Lovingly called “dragging you through settings,” onboarding in FullStory was a disjointed journey for users in 2017. To that point we were a company that relied on self-service subscriptions. We were incredibly lucky given the state of our onboarding.
Teaming up with a highly energetic and empathetic colleague, I embarked on an amazing collaborative odyssey between product and marketing. I was on to help design and pitch a vision for a completely new onboarding experience.
With an emphasis on consistency, focus and the barest essentials, we gained enough momentum and company support to deliver on our vision.
Design, UI Engineer, Project Management, Product Owner
[*] I dubbed the endeavor "Project Willard" based on a Seinfeld reference. The term "willard" is synonymous with onboarding at FullStory and wove itself into the corporate lexicon.
Onboarding status quo in 2017, feel the pain.
Together with my colleague in marketing, I helped craft a prove-it presentation to make the case for improving onboarding. Prove-its at FullStory were a tool for pitching ideas to do product things (like completely redo onboarding) or change operational things (like offering a free tier of service).
Where our current onboarding was full of inconsistent patterns, we wanted the new onboarding to be consistent. We also wanted to feature small, focused actions and use clear, terse copy to set our users up for success.
I created a uniform, large set of form elements and doted over microcopy. We wanted the journey into the application to match the joy of using the application itself. I worked closely with engineering every step of the way to production, crafting a “willard” style framework in SCSS to match my efforts in Sketch.
Chunky form controls and concise, on brand copy.
The new onboarding flow received a nice write-up and was a major technical, functional improvement. Alas, our best intentions to measure the effect of the new experience and optimize the conversion experience went unfulfilled.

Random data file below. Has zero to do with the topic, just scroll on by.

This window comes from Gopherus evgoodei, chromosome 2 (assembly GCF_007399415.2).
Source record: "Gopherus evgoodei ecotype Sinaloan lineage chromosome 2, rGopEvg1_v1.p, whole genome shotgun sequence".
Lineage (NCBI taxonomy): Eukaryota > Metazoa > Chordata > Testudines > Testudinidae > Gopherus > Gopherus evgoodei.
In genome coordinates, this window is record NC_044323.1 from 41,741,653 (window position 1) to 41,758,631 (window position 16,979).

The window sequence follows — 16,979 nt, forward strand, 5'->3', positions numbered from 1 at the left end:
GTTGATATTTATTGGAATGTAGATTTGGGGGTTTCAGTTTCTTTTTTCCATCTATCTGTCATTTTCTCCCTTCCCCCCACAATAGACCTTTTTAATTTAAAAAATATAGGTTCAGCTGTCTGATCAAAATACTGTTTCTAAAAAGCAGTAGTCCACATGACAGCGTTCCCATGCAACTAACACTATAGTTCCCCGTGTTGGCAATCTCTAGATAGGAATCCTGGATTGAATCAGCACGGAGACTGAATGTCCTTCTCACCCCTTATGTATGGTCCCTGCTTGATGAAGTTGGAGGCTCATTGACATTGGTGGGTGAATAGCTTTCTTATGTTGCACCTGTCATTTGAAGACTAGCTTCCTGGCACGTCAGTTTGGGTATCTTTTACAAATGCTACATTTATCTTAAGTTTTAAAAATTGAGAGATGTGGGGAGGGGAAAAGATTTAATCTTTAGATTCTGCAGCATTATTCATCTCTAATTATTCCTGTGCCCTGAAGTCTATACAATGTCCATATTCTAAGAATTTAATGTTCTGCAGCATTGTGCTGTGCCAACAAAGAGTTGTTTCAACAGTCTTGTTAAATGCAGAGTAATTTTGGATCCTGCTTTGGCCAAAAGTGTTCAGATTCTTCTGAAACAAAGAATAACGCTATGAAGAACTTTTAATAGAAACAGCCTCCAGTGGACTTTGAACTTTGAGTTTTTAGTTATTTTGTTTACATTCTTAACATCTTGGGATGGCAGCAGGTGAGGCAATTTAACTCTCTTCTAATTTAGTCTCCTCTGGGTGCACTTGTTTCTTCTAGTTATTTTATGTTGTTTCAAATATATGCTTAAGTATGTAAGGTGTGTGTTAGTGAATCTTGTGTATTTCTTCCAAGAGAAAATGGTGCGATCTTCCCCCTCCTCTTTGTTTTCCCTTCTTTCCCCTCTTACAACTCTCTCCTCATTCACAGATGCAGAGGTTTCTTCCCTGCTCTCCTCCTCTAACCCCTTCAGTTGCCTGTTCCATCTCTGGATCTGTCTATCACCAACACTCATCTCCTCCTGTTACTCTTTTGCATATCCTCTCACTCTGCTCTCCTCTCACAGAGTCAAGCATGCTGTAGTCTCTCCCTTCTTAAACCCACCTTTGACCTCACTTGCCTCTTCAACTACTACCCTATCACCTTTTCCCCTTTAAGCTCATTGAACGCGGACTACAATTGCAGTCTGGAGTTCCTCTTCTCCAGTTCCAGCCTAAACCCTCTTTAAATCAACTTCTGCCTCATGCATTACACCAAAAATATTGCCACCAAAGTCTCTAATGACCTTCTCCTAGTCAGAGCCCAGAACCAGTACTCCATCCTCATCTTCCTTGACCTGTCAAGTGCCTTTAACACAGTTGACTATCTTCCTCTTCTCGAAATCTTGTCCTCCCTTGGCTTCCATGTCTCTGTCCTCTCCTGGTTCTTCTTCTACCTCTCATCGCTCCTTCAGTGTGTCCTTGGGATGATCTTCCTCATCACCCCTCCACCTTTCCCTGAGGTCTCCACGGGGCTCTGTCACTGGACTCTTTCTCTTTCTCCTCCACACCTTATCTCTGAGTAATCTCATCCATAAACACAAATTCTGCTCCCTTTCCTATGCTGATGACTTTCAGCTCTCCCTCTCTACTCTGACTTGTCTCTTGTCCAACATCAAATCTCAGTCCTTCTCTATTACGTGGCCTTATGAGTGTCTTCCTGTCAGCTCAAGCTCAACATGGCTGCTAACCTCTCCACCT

Being older and a little wiser, I’d insist on accounting for the measurement and optimization work from the very start. It definitely hampered efforts as the case to revisit and improve onboarding arose again and again. As it stands, business needs shifted the product from a self-serve model and the monetary conversion flow is now moot.
Gathering data about the user's role in an organization.
Adapted later for the GDPR, this step required a lot of copywriting cycles.
Allow users to name [new feature at the time] their account and set up benchmarking metrics.
The most difficult step, installing the snippet is crucial to getting value out of FullStory.
This was the next most difficult step. Later iterations swapped the image, people confused it for a real credit card form.
We buffed the zero state and added the option to email the snippet from here as a fast follow.
Sample snippet email.
We did have data going in that suggested the bulk of people signing up for FullStory accounts were not highly technical. We added an affordance to email an account's code snippet from within FullStory. I welcome any excuse to work on HTML email templates.
Redoing onboarding was a massive undertaking. In particular, Product Marketing Manager Melanie Crissey had the drive to inspire the product team and make the case to do the hard work. Engineer Ryan Linnane was the lead force on the development side, inventing a state machine from scratch and occupying a small box with me for a couple of months.